Thursday, May 22, 2003
Bus Line Cuts
On Monday, May 19, the board of directors of Monterey-Salinas Transit met to decide which bus lines will be reduced to meet current budget demands, as the local public transit system faces a the same kind of crunch that is hurting all aspects of state and local government. After taking public comment at hearings in Salinas and Monterey, the bus service was able to reduce costs by reducing frequency of service on some lines without having to lay-off drivers or raise fares.
"We're trying to minimize it as much as we can," says Frank Lichtanski, MST general manager.
The 2004 MST budget is $22 million, a 10 percent reduction from the previous year, due to rising costs and funding cuts. The bulk of funding comes via the state from a local transportation fund, which is a quarter-cent piece of sales tax.
Due to the poor economy there is less money in that fund than in previous years. Rather than raise fares, which are already at a high $1.75 for a ride, duplicate service was cut from existing lines.
At public hearings earlier in May, the public voiced its concerns about reduced bus service. About 30 people attended two meetings in Monterey and Salinas. Riders from Salinas were particularly concerned about reducing night service, which many riders use to get home from work on the Peninsula. Those lines were not cut, but lines throughout the system were reduced from service every half-hour to hourly service. For more information consult www.mst.org or call 899-2555. [AS]
Vet Program May Be Hoofin' It
Hartnell College's Animal Health Technology Program may be soon put out to pasture.
A two-year associate's degree program that prepares students to be registered veterinary technicians (RVTs) with the state is no longer going to be accepting new students.
"We're like the RNs of the veterinary world," says Diana Baldwin, who graduated from the program last year, and is organizing a fundraising drive to save the program. "With this training we can do things that untrained techs can't, like lab work, X-rays, and dental cleanings."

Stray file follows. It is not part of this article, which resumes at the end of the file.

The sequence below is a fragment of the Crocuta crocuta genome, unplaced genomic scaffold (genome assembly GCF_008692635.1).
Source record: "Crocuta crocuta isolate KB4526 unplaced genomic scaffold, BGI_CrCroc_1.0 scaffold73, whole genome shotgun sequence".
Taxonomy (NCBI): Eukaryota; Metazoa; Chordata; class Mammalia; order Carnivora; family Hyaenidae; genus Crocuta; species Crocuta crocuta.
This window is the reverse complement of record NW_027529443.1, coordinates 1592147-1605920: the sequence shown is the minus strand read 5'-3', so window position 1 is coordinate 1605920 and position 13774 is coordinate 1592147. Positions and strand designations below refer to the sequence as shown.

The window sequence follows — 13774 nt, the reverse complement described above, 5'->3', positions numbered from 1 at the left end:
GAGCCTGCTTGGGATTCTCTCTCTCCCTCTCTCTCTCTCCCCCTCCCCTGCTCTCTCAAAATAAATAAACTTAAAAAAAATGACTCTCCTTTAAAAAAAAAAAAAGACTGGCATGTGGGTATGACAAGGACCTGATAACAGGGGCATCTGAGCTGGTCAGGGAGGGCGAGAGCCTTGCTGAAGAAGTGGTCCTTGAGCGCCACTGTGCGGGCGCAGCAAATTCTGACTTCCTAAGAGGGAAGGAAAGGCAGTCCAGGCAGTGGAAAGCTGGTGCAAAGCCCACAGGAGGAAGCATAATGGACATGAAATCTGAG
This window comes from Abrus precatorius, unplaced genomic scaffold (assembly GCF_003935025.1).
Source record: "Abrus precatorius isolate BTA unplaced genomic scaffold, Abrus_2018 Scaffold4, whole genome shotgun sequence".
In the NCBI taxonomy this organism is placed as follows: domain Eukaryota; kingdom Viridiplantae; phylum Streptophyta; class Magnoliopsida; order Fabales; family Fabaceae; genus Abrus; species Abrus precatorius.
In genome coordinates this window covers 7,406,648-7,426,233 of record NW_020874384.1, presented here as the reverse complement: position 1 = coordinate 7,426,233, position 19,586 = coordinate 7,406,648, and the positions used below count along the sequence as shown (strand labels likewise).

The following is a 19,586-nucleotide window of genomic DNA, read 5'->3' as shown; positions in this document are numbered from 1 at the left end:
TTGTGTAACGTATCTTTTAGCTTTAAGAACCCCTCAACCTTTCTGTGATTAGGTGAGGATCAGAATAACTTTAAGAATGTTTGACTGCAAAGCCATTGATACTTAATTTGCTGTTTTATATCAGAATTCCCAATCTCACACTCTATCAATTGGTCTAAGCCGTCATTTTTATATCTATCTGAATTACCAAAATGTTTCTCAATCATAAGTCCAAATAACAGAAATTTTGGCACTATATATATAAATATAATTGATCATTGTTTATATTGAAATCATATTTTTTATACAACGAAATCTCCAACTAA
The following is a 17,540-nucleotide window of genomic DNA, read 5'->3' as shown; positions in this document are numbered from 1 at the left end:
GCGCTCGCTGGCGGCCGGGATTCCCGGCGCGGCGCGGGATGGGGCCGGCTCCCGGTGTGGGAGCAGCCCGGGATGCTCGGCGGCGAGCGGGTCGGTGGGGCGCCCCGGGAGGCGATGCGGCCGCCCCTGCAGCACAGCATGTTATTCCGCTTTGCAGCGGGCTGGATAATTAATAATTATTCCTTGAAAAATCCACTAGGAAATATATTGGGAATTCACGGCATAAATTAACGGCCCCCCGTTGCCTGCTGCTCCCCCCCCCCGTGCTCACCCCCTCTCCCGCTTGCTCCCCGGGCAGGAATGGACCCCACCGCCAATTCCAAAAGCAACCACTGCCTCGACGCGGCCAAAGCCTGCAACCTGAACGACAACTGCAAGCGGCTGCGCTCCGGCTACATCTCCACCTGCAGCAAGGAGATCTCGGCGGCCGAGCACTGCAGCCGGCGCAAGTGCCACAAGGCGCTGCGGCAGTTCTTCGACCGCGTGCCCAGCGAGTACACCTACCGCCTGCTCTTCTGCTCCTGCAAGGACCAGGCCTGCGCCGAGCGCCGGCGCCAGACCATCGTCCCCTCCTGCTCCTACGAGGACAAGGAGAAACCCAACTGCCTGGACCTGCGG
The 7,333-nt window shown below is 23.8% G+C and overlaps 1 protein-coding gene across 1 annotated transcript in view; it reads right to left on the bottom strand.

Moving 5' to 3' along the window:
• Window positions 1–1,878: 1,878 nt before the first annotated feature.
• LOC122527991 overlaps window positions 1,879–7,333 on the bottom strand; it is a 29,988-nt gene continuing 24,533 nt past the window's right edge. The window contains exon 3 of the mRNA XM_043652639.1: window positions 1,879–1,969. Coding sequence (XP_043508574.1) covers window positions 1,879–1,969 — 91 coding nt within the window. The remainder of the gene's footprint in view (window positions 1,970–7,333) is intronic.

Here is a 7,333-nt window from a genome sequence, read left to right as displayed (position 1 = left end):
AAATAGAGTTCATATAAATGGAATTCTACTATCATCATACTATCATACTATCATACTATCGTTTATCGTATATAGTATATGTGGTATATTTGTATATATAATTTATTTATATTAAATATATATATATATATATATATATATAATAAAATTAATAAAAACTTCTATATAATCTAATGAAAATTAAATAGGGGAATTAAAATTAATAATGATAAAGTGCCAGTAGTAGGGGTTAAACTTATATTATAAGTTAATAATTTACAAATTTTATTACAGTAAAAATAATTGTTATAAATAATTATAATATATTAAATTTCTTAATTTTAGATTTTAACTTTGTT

Baldwin says that facing state budget cuts, Hartnell has decided to eliminate the 26-year-old program--which may be more expensive to keep than other programs without such extensive lab training.
Hartnell has a small flock of sheep and two horses to learn skills such as administering injections. Baldwin says that the extensive out-of-classroom experience sets the school apart from other facilities.
"What's unique about this program is that you get a really well-rounded background," she says. "A lot of schools have no large animals. When you take the state test you have no doubt that you are prepared. We have had consistently one of the highest pass rates in California. Out of 300 students who have taken the state board, we've only had three who didn't pass."
Baldwin has joined with other students and faculty to attempt to raise $400,000-enough to cover four years of the program's costs. She says that several area vets have already donated in support of the program.
"I'd be surprised if you could find a local clinic that hasn't used one of our students," she says. "Without us, doctors are spending too much time doing lab work and X-rays that they could designate to a technician."
According to Baldwin, there are eight jobs for every one technician in California, and the next closest school with a similar training program is in Palo Alto. She emphasizes the need for well-trained vet assistants to help out busy veterinarians.
"In places that I've worked, I've seen a varying degree of skill level," she says. "With this program, I think that the ethics and values that are instilled allow the techs to be a second set of eyes for vets. If I take my animal to a clinic, I want the person working there to be able to catch smaller things."
To support the Animal Health Technology fundraising effort, visit www.savevettechs.com [BW]